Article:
Alfred Schnittke was the leading figure of the Soviet post-war avant-garde and remains a prominent composer of international acclaim. Born of German decent on November 24, 1934, in Engels, on the Volga River, he began his musical training on the piano in 1946 in Vienna where his father worked for two years as a correspondent for a German-language Soviet newspaper. In 1948 the family moved to Moscow, where Schnittke continued his musical training, receiving a diploma in choral conducting. From 1953 to 1958 he attended the Moscow Conservatory studying composition. As there comprised the years of the "Krushchev Thaw," which ended an almost 30-year period of cultural isolation, Schnittke was exposed to the new techniques and experimentation of the Western avant-garde. Completing his training in 1961, he immediately began a ten-year tenure as instructor of instrumentation at the Moscow Conservatory. Beginning in 1972, he supported himself as a composer. One who enjoyed being provocative, he went through a difficult period in which his music was almost entirely banned from performance and publication in the USSR. During these years as an "unofficial" composer, he managed to support himself chiefly as a composer of film music, and, ironically, through the efforts of many prominent performers, gained increasing exposure and critical acclaim internationally. In 1985, he survived the first of a series of strokes. He moved to Hamburg in 1990 and died on August 3, 1998 after suffering another stroke. He has been the recipient of many awards and honors, including Austrian State Prize in 1991, Japan's Imperial Prize in 1992 and Slava-Gloria-Prize in Moscow in June 1998. His numerous works can best be described as eclectic. The majority were written using the classical forms of symphony, sonata and concerto, but with twentieth-century freedoms applied. The result is a mixture of past and present and is representative of his hallmark trait of "polystylism." His reasons behind his compositional style are illuminated in the following quote:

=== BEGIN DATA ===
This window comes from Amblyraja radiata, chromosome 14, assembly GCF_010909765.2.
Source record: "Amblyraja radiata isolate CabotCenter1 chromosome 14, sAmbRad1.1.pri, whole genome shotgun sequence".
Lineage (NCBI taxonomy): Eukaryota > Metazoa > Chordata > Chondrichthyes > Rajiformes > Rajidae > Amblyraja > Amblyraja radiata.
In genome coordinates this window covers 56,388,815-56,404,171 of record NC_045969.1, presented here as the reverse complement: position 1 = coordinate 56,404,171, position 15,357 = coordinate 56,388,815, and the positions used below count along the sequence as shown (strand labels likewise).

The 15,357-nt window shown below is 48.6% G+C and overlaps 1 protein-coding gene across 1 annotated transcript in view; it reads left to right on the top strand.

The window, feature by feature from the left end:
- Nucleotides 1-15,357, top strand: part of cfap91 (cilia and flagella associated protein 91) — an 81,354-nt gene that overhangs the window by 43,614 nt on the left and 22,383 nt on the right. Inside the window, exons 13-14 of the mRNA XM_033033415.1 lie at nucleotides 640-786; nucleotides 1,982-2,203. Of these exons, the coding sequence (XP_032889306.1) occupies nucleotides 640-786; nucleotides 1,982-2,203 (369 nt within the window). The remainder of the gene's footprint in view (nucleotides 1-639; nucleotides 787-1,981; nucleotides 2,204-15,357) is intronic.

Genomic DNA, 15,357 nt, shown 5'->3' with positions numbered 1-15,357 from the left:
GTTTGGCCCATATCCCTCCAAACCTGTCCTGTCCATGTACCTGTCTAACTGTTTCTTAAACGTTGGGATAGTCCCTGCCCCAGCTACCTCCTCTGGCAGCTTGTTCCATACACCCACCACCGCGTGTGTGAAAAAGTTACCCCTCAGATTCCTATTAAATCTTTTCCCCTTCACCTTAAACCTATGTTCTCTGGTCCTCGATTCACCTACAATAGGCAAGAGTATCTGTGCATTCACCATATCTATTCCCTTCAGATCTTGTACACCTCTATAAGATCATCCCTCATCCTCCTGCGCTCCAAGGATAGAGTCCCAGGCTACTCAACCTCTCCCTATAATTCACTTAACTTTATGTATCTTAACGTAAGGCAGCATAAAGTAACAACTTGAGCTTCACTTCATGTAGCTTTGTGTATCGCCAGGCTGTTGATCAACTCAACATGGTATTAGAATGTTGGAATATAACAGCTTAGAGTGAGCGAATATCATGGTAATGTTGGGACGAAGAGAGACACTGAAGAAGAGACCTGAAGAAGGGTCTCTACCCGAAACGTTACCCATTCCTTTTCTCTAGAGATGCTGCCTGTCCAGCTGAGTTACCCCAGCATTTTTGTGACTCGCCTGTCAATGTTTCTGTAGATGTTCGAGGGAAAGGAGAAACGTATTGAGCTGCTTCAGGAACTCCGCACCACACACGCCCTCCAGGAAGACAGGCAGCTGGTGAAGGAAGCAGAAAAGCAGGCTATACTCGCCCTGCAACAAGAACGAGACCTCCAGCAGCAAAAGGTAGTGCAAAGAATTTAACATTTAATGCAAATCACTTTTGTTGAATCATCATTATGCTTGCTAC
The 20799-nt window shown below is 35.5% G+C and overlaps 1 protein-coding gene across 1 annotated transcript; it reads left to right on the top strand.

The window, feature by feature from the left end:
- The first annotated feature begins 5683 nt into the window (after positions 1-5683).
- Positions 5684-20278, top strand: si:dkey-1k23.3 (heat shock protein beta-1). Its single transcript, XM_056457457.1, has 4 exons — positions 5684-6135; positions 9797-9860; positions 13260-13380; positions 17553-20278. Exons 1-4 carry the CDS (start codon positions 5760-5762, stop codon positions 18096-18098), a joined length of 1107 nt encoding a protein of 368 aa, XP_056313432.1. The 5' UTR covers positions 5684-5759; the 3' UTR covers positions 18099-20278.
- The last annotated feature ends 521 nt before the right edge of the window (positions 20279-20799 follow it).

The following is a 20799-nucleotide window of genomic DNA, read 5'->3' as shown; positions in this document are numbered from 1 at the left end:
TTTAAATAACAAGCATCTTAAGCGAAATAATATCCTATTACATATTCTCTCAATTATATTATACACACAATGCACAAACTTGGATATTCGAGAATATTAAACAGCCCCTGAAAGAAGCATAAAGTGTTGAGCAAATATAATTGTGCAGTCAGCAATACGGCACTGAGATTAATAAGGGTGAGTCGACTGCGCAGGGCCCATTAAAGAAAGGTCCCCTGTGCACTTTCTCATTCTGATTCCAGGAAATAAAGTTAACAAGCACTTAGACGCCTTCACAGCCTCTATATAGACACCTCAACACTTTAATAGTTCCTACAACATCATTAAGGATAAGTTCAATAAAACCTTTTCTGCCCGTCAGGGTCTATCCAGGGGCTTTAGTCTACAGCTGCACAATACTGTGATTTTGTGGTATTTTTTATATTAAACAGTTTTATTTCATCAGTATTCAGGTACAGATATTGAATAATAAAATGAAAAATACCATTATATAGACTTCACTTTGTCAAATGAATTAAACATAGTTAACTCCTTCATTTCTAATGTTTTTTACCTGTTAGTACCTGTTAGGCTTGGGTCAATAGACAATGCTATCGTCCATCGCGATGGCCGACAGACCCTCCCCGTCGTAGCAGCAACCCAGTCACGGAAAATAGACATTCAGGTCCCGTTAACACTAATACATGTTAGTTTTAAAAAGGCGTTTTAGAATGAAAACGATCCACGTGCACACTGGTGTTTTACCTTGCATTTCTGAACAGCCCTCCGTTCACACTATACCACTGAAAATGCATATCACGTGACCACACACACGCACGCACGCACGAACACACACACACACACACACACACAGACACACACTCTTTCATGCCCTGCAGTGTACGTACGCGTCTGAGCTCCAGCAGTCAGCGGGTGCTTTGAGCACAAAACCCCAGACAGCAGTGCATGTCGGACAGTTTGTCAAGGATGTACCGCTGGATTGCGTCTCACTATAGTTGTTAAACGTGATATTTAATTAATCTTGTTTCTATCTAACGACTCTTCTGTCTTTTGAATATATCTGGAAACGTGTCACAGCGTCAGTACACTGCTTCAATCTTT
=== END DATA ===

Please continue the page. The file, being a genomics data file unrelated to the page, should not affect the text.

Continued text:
The idea of several historic periods acting together in the same piece is ... vitally important.... That is why I resort fairly often to the technique of poly-stylistics, which enables me to bring together various musical epochs. The idea of the universal character of culture, of its integrity, seems particularly apt today when our concepts of time and space have undergone drastic transformations.